When we say that bolts come loose, this can mean several things. The nut that fixes the bolt in place could have rattled loose, or even possible came completely off. Or perhaps the bolt/ nut is still firmly in place, but after inspecting with a torque wrench, it had been identified that sufficient torque had been lost. At HARDLOCK when we refer to bolts coming loose, we refer to loss of preload or tension in a bolted joint.
How do bolts come loose? Unexpected External forces are usually at play. The joint can either rotate free or slacken free. Rotation usually occurs when the nut or bolt face slips when subjected to recurrent dynamic loads. Slackening or non-rotational loosening usually means that tension is lost even when there is no noticeable change to the nut bolt after installation. For example, one type of slackening is Embedment. Embedment can occur when the clamped components move laterally and clamped interfaces surfaces slip over each other causing flattening of the surface roughness and surface irregularities.
The tension in the bolt brings upon the opposing compression in the joint. This compression is called clamp force which is a vital force for keeping the assembly together and for preventing axial, bending and transverse movement. If the bolt comes loose, clamp force is lost, this can potentially result in loss or deterioration of the joints intended function wreaking havoc on the equipment/ device.
When bolted joints come loose, problems can arise in many shapes and forms.
Depending on the intended application, bolt failure can lead to severe accidents and critical failure.
In order for a bolted joint to function properly, a bolt must be tensioned to the preload required for the application, then this preload must be sustained through usage. Loosening can occur when a bolted joint consists of too many interfaces ( intermediate parts ) or the bolted joint is subject to dynamic loading ( repeated exterior forces ).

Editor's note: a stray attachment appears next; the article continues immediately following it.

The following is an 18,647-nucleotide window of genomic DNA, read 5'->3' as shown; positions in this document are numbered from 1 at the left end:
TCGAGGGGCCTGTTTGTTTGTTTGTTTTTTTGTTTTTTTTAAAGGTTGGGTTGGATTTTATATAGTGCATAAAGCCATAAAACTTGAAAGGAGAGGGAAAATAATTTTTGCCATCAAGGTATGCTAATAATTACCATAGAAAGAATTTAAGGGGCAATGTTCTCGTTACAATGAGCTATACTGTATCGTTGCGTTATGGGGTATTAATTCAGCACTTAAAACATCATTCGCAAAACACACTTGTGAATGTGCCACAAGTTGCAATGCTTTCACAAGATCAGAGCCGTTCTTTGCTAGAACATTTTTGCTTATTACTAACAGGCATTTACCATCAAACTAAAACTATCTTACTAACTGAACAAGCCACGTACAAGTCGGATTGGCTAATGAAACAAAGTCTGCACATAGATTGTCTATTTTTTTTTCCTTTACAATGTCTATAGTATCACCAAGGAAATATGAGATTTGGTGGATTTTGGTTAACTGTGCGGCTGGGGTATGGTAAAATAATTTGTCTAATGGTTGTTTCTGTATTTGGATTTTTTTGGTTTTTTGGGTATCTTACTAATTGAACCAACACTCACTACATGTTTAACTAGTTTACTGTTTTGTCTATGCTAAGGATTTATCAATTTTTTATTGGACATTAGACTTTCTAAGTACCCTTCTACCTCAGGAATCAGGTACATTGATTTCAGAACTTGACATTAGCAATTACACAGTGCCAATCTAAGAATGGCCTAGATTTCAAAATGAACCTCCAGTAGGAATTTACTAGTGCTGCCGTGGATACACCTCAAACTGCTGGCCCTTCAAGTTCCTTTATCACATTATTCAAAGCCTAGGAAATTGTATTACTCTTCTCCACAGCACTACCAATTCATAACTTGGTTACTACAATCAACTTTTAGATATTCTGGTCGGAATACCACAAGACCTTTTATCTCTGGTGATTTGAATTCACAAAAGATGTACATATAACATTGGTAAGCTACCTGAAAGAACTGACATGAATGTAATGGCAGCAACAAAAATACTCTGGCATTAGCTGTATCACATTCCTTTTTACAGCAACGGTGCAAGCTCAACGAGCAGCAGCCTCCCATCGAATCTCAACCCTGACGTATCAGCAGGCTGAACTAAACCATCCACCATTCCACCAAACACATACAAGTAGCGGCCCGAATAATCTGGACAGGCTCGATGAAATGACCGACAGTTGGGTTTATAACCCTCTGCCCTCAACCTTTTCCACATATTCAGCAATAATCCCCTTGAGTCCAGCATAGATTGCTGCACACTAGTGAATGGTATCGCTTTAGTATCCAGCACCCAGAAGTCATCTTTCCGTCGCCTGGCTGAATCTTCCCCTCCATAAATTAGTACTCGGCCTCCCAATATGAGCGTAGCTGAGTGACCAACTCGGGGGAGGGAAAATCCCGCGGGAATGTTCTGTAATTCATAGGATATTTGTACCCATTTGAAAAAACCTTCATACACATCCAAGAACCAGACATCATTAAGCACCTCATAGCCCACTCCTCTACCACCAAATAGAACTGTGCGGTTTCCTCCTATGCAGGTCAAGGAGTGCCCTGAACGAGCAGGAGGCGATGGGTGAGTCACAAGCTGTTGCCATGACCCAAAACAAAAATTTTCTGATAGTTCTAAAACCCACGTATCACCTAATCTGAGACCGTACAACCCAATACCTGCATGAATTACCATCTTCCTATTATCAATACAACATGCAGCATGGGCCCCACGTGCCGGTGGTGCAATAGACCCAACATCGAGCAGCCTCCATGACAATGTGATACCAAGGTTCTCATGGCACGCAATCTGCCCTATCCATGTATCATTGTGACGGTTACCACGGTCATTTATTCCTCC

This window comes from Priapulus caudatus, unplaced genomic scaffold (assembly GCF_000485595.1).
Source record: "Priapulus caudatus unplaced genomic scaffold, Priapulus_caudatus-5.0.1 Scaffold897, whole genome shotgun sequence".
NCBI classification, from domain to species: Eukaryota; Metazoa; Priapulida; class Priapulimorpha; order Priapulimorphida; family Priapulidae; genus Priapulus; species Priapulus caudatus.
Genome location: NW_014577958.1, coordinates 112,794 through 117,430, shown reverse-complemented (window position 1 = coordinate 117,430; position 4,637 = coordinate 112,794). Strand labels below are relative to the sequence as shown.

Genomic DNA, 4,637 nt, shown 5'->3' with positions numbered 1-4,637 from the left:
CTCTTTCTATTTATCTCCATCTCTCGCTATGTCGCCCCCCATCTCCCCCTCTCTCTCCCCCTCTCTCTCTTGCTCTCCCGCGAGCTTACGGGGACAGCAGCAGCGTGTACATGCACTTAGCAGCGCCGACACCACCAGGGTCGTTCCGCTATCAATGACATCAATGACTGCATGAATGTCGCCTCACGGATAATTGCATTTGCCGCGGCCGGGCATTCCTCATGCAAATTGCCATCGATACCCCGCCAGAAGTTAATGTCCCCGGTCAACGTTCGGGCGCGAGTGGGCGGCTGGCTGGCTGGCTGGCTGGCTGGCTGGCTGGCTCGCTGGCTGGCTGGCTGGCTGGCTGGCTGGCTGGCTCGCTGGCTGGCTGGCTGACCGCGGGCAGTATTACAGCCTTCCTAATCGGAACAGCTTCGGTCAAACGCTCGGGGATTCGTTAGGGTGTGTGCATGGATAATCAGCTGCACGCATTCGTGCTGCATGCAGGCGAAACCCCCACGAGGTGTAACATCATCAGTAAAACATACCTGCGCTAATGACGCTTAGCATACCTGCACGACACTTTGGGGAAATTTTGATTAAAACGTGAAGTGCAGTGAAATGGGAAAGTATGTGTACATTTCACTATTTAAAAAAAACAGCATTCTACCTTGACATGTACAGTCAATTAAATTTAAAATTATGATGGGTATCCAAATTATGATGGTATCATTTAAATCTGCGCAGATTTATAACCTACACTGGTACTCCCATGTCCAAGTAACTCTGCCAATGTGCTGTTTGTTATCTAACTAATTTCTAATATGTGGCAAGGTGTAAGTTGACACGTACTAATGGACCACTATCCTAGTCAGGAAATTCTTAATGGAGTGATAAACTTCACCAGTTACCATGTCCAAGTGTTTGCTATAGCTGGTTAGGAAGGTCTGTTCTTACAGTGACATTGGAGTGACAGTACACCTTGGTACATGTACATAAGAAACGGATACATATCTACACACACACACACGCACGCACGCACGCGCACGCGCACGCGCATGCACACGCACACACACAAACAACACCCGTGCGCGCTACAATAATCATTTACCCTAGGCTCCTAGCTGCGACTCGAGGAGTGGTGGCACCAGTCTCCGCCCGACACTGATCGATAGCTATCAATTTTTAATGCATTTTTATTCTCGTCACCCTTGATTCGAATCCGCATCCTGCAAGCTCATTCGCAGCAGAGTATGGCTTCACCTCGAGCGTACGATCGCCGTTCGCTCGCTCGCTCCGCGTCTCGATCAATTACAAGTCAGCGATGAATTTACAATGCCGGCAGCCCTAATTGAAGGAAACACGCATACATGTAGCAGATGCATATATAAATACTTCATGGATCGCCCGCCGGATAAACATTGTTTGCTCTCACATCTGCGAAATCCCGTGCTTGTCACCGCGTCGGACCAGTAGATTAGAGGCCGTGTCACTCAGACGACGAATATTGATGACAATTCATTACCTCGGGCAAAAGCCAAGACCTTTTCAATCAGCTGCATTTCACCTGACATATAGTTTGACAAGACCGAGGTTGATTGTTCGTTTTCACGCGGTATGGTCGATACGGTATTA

Rotational loosening where the nut or bolt rotates loose is the easiest to identify whether bolt preload has been lost or not. Bolt preload can decline even when the bolt or nut doesn`t rotate loose. This type of loosening is called slackening or non-rotational loosening.
Bolt preload is produced when the bolt or nut is tightened causing the bolt to stretch and the joint to be compressed. Even when the bolt has not rotated loose, there are cases where loss in bolt elongation and joint compression occur. This results in a loss of preload, letting our joints come loose. Loss in elongation of the bolt is caused by plastic elongation, bolt creep, differential thermal expansion, etc… Whereas loss in compression of the joint is caused by plastic flattening of the surface roughness between the joint interface, nut bearing face, bolt and nut thread flanks, etc…
There are three main types of rotational loosening; embedment, relaxation and creep. Creep becomes more severe when Differential thermal expansion occurs. Lastly, large external loads which exceed the initial preload, can cause the bolts to yield causing permanent elongation in the bolt.
You can do the following to help prevent non-rotational loosening:
These prevention strategies are quite commonly utilized for joint design.
For upcoming projects and new designs these strategies will come into play. However, for existing designs, taking an effective prevention strategy for non-rotational loosening can be difficult and frustrating.
Rotational loosening is a form of loosening that occurs with relative movement of the nut to the bolt. The type of loading the joint is subject to will determines the degree of loosening that will take place. There are three main types of external loading; Cyclic Axial loading (bolt is pulled), Cyclic bending loading (bolt is bended) and Cyclic Transverse Loading (shear movement in the joint interface). Cyclic transverse loading has the biggest impact on loosening. Transverse movements causes side sliding of the nut relative to the bearing face. This relative motion translates to the thread, causing the nut to slip back in the loosening direction. Leading to preload loss.
Cyclic Transverse Loading will almost always lead to loosening and preload loss.
The following prevention strategies exist to prevent rotational loosening and side-sliding:
There are many Bolt locking devices available globally. There are locking devices for preload loss preventing , fall-off prevention and slackening prevention.